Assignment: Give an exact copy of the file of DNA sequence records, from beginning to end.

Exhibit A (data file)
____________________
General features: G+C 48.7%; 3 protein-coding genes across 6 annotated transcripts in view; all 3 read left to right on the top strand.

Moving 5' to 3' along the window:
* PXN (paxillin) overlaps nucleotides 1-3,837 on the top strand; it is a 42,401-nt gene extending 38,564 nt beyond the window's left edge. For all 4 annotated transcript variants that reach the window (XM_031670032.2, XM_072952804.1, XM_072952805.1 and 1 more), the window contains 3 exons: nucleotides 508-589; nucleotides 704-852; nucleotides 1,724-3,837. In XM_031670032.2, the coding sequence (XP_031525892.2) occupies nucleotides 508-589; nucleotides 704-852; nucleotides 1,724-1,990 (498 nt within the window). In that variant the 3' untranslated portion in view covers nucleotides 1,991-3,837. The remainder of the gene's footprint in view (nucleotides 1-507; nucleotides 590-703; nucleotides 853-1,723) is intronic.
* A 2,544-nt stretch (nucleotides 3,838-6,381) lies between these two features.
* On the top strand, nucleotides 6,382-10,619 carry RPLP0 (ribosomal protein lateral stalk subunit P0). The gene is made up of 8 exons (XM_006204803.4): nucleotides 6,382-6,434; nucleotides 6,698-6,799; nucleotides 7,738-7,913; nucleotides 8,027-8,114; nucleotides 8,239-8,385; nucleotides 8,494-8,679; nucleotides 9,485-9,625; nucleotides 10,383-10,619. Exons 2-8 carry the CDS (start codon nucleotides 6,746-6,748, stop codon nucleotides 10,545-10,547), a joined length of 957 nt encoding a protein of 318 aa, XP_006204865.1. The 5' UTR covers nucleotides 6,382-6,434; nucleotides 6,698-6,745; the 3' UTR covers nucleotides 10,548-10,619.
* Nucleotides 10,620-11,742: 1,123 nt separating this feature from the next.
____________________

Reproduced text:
General features: G+C 48.7%; 3 protein-coding genes across 6 annotated transcripts in view; all 3 read left to right on the top strand.

Moving 5' to 3' along the window:
* PXN (paxillin) overlaps nucleotides 1-3,837 on the top strand; it is a 42,401-nt gene extending 38,564 nt beyond the window's left edge. For all 4 annotated transcript variants that reach the window (XM_031670032.2, XM_072952804.1, XM_072952805.1 and 1 more), the window contains 3 exons: nucleotides 508-589; nucleotides 704-852; nucleotides 1,724-3,837. In XM_031670032.2, the coding sequence (XP_031525892.2) occupies nucleotides 508-589; nucleotides 704-852; nucleotides 1,724-1,990 (498 nt within the window). In that variant the 3' untranslated portion in view covers nucleotides 1,991-3,837. The remainder of the gene's footprint in view (nucleotides 1-507; nucleotides 590-703; nucleotides 853-1,723) is intronic.
* A 2,544-nt stretch (nucleotides 3,838-6,381) lies between these two features.
* On the top strand, nucleotides 6,382-10,619 carry RPLP0 (ribosomal protein lateral stalk subunit P0). The gene is made up of 8 exons (XM_006204803.4): nucleotides 6,382-6,434; nucleotides 6,698-6,799; nucleotides 7,738-7,913; nucleotides 8,027-8,114; nucleotides 8,239-8,385; nucleotides 8,494-8,679; nucleotides 9,485-9,625; nucleotides 10,383-10,619. Exons 2-8 carry the CDS (start codon nucleotides 6,746-6,748, stop codon nucleotides 10,545-10,547), a joined length of 957 nt encoding a protein of 318 aa, XP_006204865.1. The 5' UTR covers nucleotides 6,382-6,434; nucleotides 6,698-6,745; the 3' UTR covers nucleotides 10,548-10,619.
* Nucleotides 10,620-11,742: 1,123 nt separating this feature from the next.